Miliband has nothing to lose from standing by Leveson

The Labour leader's stance won't win him many friends on Fleet Street but no one should believe the press will swing the next election.

Each side in the Leveson debate naturally prefers to cast their position in terms of highest principle. Ed Miliband champions the cause of victims of cynical and grotesque press intrusion; David Cameron resists the subordination of ancient liberties to the dead hand of state regulation. There are, of course, other calculations at work.

The Prime Minister has pulled out of cross-party talks aimed at finding a compromise Leveson-lite model and thereby precipitated a vote in parliament at the start of next week. In practice, there may have been some arcane middle way that guarantees free speech and also gives legal force to mechanisms supporting victims of shabby practice seeking redress – but no-one could see what it looked like and there were no political points on offer for waiting around to find it.

Cameron surely realised that any version of regulation with a statutory underpinning would be denounced as the thin end of a Stasi-shaped censorship wedge by most newspapers, while anything less would be presented as craven capitulation to press baron pressure.

He has chosen to weather the charge of cronyism if it means being feted on Fleet Street. In fact, he made that choice the moment the Leveson report was published, when – after a skim read – he saw that he was spared the most conspiratorial interpretation of his and Jeremy Hunt’s relations with News International and felt exonerated. That day he announced he preferred to avoid statutory regulation and the inky praise was duly dispersed in most papers the following morning.

Miliband, by contrast, could hardly renege on his own commitment to stand by the Leveson process, which meant, to some degree at least, seeing its proposals enacted in law. The creation of the inquiry is seen by many on the Labour side as their leader’s finest hour. Denouncing Rupert Murdoch’s Evil Empire and demanding justice for the victims was a gamble that looked at the time to have paid off handsomely. It was a concrete piece of evidence of the Labour leader’s otherwise rather abstract claim to be a crusader against stale orthodoxies and cosy establishments.

As it happens, Miliband didn’t destroy the feral Fleet Street beast or prise it away from its prejudiced proprietors. He just made them angry. Cameron surely recognises that it does him no harm to befriend the wounded animal, hoping to benefit when it savages the leader of the opposition – as it certainly will. It might, in that context, be tempting to see Miliband’s dedication to the Leveson cause as a blunder. It certainly doesn’t win him many friends in the journalistic fraternity.

But then again, how likely was it really that the Mail, the Sun, the Express, the Telegraph, the Standard or the Times were ever going to support Miliband? Their editorial positions are firmly entrenched on the right. When they attack the government it tends to be in the shrillest terms for lacking conservative rigour. What could Miliband possibly do to appeal to those organs that would also be consistent with the person he is and the politics he wants to pursue? One of the things he has going for him – something more thoughtful Tory MPs privately concede – is that he is recognised in Westminster as a man who believes in something other than raw political gain. The Miliband candidacy, come the election, will be presented in terms of a leader who stands by his convictions, even if it doesn’t look popular or clever at the time. Leveson is one of those things. (I don’t say this because I’m persuaded it will work, only because I strongly suspect this is how the issue will be viewed within Team Miliband.)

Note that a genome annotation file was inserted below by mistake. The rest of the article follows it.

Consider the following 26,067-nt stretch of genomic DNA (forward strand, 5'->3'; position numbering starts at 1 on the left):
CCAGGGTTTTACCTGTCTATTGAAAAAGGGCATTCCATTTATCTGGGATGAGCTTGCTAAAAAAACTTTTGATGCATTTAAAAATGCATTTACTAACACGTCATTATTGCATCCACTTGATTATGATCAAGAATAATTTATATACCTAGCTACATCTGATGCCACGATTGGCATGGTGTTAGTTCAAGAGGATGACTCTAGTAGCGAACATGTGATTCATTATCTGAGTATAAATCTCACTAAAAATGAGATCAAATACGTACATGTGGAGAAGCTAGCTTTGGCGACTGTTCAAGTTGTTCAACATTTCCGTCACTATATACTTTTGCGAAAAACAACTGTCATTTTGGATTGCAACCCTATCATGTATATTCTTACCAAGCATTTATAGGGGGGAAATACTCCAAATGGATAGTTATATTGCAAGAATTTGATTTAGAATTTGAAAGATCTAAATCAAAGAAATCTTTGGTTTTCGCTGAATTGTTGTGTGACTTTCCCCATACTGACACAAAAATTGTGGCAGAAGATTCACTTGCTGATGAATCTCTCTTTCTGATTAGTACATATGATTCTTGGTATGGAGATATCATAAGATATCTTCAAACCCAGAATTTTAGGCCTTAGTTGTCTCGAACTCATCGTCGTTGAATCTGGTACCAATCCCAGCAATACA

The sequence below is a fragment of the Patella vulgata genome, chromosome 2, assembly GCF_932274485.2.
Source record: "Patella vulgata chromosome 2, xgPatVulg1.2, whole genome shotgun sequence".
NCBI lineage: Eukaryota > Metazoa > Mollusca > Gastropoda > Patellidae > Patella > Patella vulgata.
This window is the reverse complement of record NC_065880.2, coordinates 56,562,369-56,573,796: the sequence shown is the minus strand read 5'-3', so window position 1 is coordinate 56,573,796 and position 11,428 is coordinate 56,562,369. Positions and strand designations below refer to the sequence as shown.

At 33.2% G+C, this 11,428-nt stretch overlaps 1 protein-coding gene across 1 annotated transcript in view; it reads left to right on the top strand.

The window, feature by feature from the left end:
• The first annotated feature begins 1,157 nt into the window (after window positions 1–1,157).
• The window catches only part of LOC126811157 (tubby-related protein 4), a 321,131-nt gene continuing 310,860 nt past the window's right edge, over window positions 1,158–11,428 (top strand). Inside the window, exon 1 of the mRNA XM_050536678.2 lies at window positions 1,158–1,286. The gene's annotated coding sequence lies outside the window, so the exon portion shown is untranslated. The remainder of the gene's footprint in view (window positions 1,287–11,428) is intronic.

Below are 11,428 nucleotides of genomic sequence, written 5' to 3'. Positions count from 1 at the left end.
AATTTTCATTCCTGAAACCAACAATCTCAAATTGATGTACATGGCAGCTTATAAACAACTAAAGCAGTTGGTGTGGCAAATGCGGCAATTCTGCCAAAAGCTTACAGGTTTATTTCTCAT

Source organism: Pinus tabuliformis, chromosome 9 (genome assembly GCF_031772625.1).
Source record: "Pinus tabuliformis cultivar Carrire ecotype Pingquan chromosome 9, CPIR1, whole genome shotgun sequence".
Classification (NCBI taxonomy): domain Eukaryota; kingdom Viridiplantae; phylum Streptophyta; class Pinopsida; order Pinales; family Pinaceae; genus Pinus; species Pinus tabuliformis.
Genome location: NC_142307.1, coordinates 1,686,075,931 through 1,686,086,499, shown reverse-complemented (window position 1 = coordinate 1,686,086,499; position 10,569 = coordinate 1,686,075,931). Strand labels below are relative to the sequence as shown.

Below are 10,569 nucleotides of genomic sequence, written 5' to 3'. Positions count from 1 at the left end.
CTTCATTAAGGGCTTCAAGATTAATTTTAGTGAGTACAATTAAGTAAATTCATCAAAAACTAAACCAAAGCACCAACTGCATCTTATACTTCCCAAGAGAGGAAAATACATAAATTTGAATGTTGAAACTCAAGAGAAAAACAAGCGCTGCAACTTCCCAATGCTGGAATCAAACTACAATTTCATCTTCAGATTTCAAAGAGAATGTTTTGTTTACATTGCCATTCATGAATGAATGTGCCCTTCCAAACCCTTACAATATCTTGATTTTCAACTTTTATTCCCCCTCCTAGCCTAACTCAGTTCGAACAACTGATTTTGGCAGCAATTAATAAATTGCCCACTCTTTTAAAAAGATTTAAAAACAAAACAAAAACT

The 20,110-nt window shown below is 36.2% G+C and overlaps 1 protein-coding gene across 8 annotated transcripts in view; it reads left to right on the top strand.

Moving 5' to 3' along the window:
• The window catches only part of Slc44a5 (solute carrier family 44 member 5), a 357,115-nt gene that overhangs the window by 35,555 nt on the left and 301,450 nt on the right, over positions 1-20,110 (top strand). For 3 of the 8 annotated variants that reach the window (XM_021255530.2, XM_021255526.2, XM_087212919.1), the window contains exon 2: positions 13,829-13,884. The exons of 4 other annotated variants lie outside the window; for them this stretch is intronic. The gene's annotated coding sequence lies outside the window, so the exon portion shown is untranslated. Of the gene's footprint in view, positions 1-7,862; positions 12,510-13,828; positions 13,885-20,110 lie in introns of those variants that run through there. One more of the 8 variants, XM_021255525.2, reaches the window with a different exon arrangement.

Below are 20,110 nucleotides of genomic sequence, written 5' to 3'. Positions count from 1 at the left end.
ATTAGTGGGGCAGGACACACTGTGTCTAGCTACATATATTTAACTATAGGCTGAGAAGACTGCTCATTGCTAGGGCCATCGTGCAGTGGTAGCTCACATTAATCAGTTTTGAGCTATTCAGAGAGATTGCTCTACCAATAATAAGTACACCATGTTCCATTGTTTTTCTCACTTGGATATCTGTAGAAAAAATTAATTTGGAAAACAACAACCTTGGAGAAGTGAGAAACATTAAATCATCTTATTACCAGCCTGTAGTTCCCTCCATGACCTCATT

And, come May 2015, what difference will the newspapers make? Who under the age of 30 buys a newspaper these days? Could the Conservative-supporting press swing the election for Cameron in 2010? Did a concerted, ferocious press assault on the Liberal Democrats in the run up to the Eastleigh by-election cost them the seat? No.

The painful truth for print journalists (and I know it’s painful, because I am one and it hurts) is that obsolescence is creeping upon us at an alarming rate. The public are barely more respectful of newspaper hacks than they are of politicians, so no-one is impressed when the latter defend the freedoms of the former and are thanked for it with lavish praise in editorial columns read mostly by other journalists and politicians. Besides, no newspaper will endorse a candidate who looks like a loser. By 2015 that cap could just as easily fit Cameron as Miliband.

Ultimately, each side in this Leveson row has chosen the path that is rational given his circumstances. Cameron has nothing to gain by making enemies on the right-wing corner of Fleet Street and Miliband has nothing much to lose.

Labour Party leader Ed Miliband addresses delegates at the annual CBI conference. Photograph: Getty Images.

Rafael Behr is political columnist at the Guardian and former political editor of the New Statesman

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Byron burgers and bacon sandwiches: can any politician get away with eating on camera?

Memo to aspirant world leaders: eating in public is a political minefield.